Following the failure of the second generation to achieve the release of the imprisoned members of the group, the third generation formed in 1982, with Klette as a member. The group remained active until 1998, when it formally announced it was disbanding in a letter to Reuters News Agency. The third generation maintained the anti-imperialist ideological goals and strategy of terror attacks, but broadened their aims beyond attempting to liberate imprisoned RAF members, to pursuing their ideological goals at a local, national, and international level. The new strategy argued not only for solidarity with international leftist movements but also for cooperation with left-wing terrorist groups outside of Germany. Attacks carried out by the third generation frequently targeted NATO installations in Germany as perceived representations of the “core of imperialist power” that sought to unite Western Europe into an imperialist bloc. The RAF also carried out several successful bombings and assassinations of diplomats, business leaders, and military members. During this period, the RAF was responsible for the deaths of at least ten people.

In line with their new internationalist turn, the group made contact with other European left-wing extremist groups, including the French group Action Directe, with whom the RAF shared weapons and other matériel. This was not the first time the RAF had coordinated with violent extremist groups in other countries. Members of the first generation of RAF received military training in Lebanon from Fatah, a faction within the Palestine Liberation Organization. Middle Eastern terrorist groups continued to provide training and other material support to the RAF throughout the following generations as well. The second generation of RAF even jointly planned a plane hijacking with the PFLP-SC. RAF members were also in close contact with and received support from the Stasi, East Germany’s state security force (Ministerium für Staatssicherheit). The agency trained RAF members in weapons use during the early 1980s. Ten members of the group went into hiding in East Germany with the aid of the agency, and members were able to travel to the Middle East for further training through the East German airport with the Stasi’s tacit support.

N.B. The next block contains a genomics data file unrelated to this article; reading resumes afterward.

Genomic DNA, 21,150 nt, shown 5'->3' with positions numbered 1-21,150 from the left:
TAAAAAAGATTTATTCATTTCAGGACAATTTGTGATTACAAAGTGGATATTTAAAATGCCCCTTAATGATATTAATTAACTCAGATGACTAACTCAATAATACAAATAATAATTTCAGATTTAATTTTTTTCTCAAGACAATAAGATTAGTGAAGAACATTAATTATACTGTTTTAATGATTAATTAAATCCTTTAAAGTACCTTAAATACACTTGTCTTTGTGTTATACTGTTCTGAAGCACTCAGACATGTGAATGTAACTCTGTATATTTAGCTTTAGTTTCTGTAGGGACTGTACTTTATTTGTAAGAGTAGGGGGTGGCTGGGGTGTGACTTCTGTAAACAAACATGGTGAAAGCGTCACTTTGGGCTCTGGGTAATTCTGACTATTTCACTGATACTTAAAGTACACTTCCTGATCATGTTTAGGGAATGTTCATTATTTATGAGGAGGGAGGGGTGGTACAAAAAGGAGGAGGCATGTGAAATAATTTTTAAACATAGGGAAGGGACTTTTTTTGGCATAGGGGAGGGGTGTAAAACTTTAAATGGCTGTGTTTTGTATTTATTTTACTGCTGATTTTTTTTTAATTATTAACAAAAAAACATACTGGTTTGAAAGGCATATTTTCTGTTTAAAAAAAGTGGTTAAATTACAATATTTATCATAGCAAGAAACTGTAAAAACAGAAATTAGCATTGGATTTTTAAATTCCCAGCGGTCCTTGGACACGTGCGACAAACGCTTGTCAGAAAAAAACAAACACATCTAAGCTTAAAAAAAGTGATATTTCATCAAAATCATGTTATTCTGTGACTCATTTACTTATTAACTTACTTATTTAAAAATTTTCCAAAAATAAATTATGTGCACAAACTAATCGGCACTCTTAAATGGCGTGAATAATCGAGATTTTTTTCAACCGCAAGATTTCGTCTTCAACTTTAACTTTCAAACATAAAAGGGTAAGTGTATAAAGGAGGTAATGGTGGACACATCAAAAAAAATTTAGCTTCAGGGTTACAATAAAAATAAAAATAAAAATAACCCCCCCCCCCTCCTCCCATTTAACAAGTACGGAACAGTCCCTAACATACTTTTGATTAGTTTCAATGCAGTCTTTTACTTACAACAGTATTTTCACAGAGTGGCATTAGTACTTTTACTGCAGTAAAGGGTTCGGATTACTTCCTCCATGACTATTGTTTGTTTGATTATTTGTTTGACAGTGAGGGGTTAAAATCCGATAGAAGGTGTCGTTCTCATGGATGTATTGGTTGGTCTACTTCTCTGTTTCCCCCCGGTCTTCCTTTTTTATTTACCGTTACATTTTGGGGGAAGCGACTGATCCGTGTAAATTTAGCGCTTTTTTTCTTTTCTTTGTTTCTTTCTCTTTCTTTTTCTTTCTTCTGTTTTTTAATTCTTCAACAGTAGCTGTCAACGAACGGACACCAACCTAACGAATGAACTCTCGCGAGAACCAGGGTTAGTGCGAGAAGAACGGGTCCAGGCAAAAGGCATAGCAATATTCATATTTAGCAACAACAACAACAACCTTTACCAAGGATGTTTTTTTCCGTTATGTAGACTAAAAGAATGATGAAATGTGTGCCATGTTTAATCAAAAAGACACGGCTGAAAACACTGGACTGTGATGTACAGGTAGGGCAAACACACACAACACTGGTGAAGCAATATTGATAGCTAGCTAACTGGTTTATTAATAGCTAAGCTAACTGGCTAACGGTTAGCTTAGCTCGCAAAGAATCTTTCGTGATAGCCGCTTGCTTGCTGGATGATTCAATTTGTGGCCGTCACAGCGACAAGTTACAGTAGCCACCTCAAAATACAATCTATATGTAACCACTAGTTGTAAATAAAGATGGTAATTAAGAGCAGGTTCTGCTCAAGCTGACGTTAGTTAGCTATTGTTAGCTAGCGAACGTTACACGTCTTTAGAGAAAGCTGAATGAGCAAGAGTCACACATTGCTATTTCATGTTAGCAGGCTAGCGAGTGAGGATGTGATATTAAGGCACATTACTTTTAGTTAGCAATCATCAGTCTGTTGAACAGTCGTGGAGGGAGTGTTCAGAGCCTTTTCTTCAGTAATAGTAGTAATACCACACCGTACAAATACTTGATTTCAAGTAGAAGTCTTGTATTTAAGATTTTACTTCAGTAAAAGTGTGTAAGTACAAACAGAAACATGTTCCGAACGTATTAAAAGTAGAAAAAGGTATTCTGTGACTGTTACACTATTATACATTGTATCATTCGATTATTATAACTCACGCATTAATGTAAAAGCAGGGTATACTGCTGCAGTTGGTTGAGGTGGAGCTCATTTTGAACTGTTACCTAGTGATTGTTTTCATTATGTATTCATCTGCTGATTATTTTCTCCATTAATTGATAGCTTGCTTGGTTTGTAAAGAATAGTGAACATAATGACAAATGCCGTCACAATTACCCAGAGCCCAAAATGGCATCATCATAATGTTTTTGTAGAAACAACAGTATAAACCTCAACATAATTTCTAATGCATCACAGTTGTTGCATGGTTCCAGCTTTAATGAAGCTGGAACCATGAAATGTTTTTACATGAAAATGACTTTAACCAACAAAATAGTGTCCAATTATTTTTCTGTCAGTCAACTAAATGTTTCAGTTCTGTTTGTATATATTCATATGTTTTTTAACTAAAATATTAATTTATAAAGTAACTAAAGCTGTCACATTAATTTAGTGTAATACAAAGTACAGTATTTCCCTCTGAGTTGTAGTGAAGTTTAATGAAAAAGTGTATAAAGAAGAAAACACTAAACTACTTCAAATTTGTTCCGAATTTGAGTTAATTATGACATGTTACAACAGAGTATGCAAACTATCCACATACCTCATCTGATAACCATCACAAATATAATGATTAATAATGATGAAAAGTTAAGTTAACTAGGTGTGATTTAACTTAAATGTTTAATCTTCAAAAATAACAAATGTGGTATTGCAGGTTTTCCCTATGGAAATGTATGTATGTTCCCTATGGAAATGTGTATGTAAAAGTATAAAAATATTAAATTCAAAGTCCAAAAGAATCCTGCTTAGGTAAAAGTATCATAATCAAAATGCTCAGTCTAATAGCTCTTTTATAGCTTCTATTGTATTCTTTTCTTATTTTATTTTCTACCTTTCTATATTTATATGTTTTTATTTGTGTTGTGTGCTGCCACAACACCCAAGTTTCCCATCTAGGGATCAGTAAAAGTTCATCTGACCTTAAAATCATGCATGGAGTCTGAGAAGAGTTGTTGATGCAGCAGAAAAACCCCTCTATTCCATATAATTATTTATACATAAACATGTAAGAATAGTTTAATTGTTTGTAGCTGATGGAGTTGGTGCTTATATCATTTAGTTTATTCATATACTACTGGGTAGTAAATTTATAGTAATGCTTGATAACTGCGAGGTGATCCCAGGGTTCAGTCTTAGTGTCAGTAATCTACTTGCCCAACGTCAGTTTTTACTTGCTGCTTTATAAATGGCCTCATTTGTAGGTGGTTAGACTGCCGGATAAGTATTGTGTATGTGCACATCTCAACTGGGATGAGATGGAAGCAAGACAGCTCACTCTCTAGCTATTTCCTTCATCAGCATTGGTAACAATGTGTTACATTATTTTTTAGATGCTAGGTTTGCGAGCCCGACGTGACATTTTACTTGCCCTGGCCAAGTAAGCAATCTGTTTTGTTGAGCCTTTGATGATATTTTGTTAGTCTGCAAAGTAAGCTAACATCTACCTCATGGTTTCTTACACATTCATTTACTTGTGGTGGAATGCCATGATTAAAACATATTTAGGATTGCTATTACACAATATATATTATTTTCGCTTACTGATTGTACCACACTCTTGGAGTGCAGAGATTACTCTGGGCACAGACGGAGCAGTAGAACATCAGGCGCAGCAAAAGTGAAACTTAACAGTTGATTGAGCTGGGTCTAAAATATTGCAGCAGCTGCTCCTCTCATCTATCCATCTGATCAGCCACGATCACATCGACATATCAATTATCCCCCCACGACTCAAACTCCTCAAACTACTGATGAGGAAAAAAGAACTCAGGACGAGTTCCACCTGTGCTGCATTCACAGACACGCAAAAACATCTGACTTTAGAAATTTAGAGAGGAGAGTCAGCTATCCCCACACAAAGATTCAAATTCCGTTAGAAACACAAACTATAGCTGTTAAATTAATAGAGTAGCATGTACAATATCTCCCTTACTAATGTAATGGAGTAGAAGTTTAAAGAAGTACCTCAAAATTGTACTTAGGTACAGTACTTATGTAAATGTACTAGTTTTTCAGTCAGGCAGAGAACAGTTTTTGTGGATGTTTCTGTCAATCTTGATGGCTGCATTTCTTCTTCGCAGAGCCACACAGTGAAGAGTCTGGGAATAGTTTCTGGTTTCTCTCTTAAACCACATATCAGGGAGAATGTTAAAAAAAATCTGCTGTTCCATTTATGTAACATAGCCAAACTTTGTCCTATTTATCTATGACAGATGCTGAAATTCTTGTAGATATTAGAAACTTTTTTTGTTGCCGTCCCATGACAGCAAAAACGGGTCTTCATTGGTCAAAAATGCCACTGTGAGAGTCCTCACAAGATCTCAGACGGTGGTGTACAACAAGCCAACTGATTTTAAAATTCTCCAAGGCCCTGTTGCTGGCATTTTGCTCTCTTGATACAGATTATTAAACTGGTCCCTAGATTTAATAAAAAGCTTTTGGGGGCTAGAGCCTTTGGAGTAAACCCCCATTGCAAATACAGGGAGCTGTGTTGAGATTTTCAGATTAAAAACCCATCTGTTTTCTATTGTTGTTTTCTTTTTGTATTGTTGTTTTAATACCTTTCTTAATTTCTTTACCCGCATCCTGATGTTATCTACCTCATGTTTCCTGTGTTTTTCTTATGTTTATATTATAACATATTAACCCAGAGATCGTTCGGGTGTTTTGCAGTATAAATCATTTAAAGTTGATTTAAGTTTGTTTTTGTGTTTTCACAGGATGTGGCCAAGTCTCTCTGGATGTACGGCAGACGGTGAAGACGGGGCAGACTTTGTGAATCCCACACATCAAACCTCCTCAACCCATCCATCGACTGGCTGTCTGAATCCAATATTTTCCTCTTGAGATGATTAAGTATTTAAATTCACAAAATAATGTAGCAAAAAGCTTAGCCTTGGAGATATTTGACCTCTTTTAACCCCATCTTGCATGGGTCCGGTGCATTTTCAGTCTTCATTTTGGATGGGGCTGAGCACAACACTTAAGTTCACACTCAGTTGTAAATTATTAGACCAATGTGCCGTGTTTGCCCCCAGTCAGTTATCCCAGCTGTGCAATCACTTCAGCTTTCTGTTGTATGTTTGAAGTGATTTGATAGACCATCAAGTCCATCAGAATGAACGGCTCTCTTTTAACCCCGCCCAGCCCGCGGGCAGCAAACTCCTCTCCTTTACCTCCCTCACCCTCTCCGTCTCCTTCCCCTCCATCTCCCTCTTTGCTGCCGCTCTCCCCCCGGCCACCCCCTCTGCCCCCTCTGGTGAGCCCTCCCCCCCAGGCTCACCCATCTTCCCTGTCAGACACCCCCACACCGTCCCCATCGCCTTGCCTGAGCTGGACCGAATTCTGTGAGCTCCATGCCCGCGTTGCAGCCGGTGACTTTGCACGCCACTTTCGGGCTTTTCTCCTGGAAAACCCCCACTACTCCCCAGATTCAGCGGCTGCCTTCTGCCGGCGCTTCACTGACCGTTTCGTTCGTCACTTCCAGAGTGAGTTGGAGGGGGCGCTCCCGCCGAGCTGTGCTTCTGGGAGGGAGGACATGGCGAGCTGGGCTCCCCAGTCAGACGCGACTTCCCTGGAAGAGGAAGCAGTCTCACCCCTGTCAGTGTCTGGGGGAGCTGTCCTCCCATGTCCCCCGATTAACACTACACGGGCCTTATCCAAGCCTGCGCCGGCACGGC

The RAF was internationalist from its inception, and its transnational connections materially contributed to the group’s ability to carry out bombings and assassinations. Its success in perpetrating attacks illustrates how impactful support from foreign extremist groups can be to small terrorist cells. While the group is no longer active, Klette’s arrest is a timely reminder of the danger of transnational networks in amplifying and spreading terrorist violence. Today, violent extremist groups across the ideological spectrum are increasingly forming transnational connections facilitated by communication through online channels. These contacts, as demonstrated by the history of the RAF, can lead to lethal offline cooperation and pose a unique challenge to security agencies. The case of Daniela Klette highlights the ongoing need for states and security agencies to invest in prevention and monitoring of international extremist connections in order to mitigate their danger.